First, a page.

I'm heading to Los Angeles this week and I just remembered an article I wrote for the L.A. Times' Bottleneck section. It seems to have disappeared from their online version, but why not just chuck it up here. It's four years old, but hey. If you're following the latest series of articles here on the blog, you can see that The New Copenhagen only vaguely resembles the Copenhagen we thought we knew.
Bikes, Copenhagen and Disneyland: what we have in common
Los Angeles Times
August 08, 2008
A warm hello from me in Copenhagen -– the World's Cycling Capital. The sun is shining here in Copenhagen and the weather begs for a trip to the beach. It's a great city for cycling and on days like this you'll see over 50% of our population riding their bikes to work, school, the supermarket, the cafes and the beach.
While thinking about this article for the L.A. Times I found a reference to cycling in Los Angeles the other day: "There is no part of the world where cycling is in greater favor than in Southern California, and nowhere on the American continent are conditions so favorable the year round for wheeling."
It's from a 1897 newspaper article, back during Bicycle Culture 1.0 and back when 20% of all trips were made by bike in Los Angeles. Impressive stats and an impressive cycling history in L.A.. We all know what happened later on, but it's cool to think that we used to have the bicycle in common instead of just Lego.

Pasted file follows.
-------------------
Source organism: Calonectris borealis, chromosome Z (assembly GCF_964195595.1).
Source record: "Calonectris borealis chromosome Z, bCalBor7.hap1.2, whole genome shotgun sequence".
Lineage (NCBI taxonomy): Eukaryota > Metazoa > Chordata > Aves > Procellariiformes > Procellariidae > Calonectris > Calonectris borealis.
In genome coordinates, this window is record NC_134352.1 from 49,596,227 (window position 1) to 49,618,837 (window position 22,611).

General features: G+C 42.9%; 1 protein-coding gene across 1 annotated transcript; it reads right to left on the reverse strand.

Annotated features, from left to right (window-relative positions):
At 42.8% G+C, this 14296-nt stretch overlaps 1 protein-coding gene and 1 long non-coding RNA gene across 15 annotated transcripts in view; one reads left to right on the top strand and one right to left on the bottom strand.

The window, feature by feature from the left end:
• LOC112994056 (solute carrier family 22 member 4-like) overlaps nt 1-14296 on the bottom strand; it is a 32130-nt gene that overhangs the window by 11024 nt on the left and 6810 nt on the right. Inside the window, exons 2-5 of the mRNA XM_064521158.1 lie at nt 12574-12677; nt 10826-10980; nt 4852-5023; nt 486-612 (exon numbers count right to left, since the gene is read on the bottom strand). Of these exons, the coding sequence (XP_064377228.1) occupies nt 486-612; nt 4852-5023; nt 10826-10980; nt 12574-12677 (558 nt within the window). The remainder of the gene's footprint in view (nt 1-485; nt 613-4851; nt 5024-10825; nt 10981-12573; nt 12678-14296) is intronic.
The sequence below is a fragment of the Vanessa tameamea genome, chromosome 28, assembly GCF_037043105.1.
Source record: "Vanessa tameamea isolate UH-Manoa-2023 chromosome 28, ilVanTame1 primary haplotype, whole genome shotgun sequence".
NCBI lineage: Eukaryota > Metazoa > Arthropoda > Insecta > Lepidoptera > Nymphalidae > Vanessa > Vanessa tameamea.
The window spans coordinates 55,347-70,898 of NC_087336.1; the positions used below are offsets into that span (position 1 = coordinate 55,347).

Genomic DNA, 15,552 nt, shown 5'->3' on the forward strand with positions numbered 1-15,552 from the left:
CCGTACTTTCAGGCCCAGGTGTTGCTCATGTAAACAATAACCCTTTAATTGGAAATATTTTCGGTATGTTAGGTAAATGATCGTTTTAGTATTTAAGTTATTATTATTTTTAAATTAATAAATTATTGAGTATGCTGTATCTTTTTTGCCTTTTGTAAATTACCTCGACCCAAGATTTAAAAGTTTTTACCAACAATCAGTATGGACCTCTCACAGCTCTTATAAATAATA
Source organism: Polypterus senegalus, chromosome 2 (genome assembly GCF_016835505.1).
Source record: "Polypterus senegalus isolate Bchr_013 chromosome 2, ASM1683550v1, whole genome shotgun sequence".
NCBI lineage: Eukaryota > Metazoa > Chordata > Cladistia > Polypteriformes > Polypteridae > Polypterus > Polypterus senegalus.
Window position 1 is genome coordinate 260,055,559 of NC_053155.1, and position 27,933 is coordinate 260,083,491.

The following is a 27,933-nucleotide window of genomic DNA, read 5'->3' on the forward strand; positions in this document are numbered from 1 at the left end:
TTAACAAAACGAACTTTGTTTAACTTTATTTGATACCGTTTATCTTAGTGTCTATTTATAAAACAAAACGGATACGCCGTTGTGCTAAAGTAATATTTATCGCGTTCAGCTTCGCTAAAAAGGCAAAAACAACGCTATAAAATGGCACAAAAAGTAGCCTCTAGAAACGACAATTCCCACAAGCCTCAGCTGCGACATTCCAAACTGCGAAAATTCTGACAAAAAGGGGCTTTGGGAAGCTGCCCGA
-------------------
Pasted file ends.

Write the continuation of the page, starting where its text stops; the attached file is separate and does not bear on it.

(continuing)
It's a funny old world. Despite healthy doses of globalization and an internet that makes ideas travel across borders quicker than you can Google "Paris Hilton naked," there are some areas where huge gaps are found. The Bicycle as a Feasible Transport Form is one of them.
While in America an effort is being made to reintroduce the bicycle to a nation that only has 1% of all trips made by bicycle, the goal in Copenhagen, Denmark, is to increase the percentage of daily cyclists from 36% at present to 50% in 2015. Here in the self-proclaimed World's Cycling Capital, modern Copenhageners have chosen to cycle in great numbers for the better part of four decades.
By all accounts we are on the cusp of Bicycle Culture 2.0 (Beta), what with oil prices skyrocketing, focus on the environment, peak oil and global warming. Back in Bicycle Culture 1.0, the gap between citizens of western nations was marginal.
In the late 1800s and early 1900s, the bicycle reigned supreme. When the safety bicycle -– the design we still use to this day -- was invented and all but eliminated the goofy penny-farthing (high-wheel) bikes from the scene, the world embraced it. It was a liberation for many groups in society.
The working classes could afford one and they were the first wave of cyclists on the street. Next came women and the first real women's liberation movement in history. The bicycle removed existing frontiers in cities, enabling people to travel farther and faster than ever before. It is even said that the bicycle improved the gene pool, allowing isolated farm workers or villagers to increase their mobility radius in the search of partners.
The scene was the same in America and Europe, as well as Asia. Hundreds of thousands of cyclists on the roads. Ironically, the world's most impressive separated bike path was built to connect Pasadena to Los Angeles in 1900. At that time 20% of all trips where made by bicycle in the Los Angeles region so the construction of the eight-mile Arroyo Seco Cycleway -- an elevated, multilane, wooden bike path, complete with streetlights and gazebo turnouts -– was a given.